“We have made important progress towards improving nursing home quality in the past few decades since the 1974 U.S. Senate report,” he said. “I would assert, however, that the nursing home sector is better but still not well.”
But American Health Care Association Senior Vice President of Quality and Regulatory Affairs David Gifford argued that while he was “appalled and disgusted” by the cases of abuse the victims’ family members described, those incidents are not representative of most caregivers. He argued that their stories don’t reflect the improving quality of care in nursing homes across the country.
“I’ve heard thousands of heart-warming accounts of how nursing home staff look after residents as if they were their own family members … Listening to media stories, one might think the quality of care in nursing homes is getting worse,” he said. “This is not true.”
The witnesses said there must be more thorough investigation of workers’ employment history and that more staff are needed to properly care for residents. A data analysis by Kaiser Health News found that nursing home employees fluctuate greatly day-to-day, sometimes with personnel caring for almost twice as many residents as they did when the highest number of staff were on duty. Staff shortages can lead to lack of thoroughness in checking workers’ employment records, leading to cases like Fischer’s.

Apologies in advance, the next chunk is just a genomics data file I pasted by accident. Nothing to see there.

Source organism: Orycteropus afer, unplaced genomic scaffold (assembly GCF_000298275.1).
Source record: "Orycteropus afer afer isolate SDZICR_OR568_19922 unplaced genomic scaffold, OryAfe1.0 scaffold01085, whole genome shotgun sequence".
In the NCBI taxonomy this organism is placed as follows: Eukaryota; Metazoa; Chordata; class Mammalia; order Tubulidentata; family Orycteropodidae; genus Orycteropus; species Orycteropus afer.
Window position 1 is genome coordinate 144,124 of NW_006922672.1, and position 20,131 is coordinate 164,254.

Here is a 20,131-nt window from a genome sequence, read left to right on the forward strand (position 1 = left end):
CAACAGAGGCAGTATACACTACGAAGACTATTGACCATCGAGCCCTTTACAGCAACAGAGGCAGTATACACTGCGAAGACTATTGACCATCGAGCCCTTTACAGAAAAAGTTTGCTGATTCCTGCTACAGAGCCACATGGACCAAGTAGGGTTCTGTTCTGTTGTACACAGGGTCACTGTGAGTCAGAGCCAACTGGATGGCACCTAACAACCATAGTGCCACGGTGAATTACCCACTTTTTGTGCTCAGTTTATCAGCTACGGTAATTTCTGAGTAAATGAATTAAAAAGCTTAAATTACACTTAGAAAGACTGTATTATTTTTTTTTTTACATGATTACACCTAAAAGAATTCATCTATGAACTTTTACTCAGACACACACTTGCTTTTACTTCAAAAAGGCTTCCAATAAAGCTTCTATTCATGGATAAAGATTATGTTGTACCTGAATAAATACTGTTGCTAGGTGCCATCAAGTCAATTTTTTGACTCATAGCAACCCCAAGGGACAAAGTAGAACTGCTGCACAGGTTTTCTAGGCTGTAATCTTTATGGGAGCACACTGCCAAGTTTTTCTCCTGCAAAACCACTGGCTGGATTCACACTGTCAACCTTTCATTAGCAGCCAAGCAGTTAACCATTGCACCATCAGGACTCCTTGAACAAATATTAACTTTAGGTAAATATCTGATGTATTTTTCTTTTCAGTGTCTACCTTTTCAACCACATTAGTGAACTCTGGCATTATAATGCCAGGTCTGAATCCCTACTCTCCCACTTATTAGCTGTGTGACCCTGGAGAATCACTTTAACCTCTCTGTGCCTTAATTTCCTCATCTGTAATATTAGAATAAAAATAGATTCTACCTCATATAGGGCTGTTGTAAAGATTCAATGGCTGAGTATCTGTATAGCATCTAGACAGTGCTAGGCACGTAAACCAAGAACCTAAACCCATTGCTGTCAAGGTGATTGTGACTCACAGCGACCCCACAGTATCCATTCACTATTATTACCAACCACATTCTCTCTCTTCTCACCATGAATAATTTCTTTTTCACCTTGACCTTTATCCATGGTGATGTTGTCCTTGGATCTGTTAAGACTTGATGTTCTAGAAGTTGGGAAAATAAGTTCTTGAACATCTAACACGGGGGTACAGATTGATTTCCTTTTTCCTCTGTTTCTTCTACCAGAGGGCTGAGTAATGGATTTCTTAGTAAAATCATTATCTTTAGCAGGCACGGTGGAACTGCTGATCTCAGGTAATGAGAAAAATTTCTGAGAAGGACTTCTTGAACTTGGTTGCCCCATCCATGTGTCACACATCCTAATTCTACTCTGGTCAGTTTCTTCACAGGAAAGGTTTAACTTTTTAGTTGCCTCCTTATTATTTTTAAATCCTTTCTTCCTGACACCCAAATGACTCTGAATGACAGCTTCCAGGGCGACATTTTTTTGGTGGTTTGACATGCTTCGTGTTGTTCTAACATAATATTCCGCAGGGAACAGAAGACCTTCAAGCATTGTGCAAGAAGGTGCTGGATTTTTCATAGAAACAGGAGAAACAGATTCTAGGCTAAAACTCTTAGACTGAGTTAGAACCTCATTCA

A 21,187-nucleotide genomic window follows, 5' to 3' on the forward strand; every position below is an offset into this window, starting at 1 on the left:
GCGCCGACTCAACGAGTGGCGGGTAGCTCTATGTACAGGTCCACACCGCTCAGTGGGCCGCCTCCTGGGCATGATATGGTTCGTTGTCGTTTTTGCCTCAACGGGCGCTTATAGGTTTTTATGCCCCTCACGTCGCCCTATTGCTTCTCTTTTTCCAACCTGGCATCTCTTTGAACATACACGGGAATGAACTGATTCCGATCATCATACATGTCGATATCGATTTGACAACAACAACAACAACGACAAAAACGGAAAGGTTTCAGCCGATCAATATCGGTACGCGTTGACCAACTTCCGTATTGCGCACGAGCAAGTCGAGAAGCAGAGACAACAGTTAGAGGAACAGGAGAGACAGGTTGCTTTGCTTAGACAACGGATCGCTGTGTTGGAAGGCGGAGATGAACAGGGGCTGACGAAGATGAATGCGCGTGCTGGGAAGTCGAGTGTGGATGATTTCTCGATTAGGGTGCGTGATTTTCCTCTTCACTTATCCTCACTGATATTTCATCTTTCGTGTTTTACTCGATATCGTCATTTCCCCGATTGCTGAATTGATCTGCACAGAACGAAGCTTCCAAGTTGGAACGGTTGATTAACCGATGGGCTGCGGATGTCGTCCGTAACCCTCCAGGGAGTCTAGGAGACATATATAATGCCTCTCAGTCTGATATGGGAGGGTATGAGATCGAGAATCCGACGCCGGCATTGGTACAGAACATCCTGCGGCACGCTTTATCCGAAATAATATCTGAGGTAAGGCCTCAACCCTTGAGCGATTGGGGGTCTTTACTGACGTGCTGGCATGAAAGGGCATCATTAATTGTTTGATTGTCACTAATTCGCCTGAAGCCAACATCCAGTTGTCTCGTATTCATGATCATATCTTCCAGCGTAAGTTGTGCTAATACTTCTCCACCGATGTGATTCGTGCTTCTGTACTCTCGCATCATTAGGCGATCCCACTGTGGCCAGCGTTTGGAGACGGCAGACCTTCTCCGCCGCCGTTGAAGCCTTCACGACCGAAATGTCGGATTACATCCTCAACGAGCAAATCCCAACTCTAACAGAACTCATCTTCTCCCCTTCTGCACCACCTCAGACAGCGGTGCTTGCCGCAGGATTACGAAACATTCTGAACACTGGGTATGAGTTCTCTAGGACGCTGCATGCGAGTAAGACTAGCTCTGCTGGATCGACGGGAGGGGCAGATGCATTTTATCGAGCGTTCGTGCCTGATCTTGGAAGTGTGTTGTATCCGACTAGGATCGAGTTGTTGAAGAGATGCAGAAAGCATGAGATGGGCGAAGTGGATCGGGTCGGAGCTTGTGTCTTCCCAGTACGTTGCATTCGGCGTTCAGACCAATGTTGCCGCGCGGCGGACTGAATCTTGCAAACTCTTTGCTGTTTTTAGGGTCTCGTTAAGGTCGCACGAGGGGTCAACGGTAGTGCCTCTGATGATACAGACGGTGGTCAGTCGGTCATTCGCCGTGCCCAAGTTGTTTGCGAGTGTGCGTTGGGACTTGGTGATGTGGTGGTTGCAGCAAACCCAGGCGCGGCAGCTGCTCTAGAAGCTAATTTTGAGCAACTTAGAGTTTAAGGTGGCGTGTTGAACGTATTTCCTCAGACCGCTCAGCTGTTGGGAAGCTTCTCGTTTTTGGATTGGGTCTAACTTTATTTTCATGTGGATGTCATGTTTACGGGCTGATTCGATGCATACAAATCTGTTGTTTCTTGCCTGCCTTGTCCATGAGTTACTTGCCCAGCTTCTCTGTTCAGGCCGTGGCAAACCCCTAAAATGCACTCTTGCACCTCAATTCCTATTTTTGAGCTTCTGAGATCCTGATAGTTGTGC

Worker shortages can also lead to neglect, which is the most common type of nursing home abuse, according to the Nursing Home Abuse Center. In 2018, 95 percent of nursing home residents reported neglect of medical concerns, basic needs and personal hygiene or emotional needs.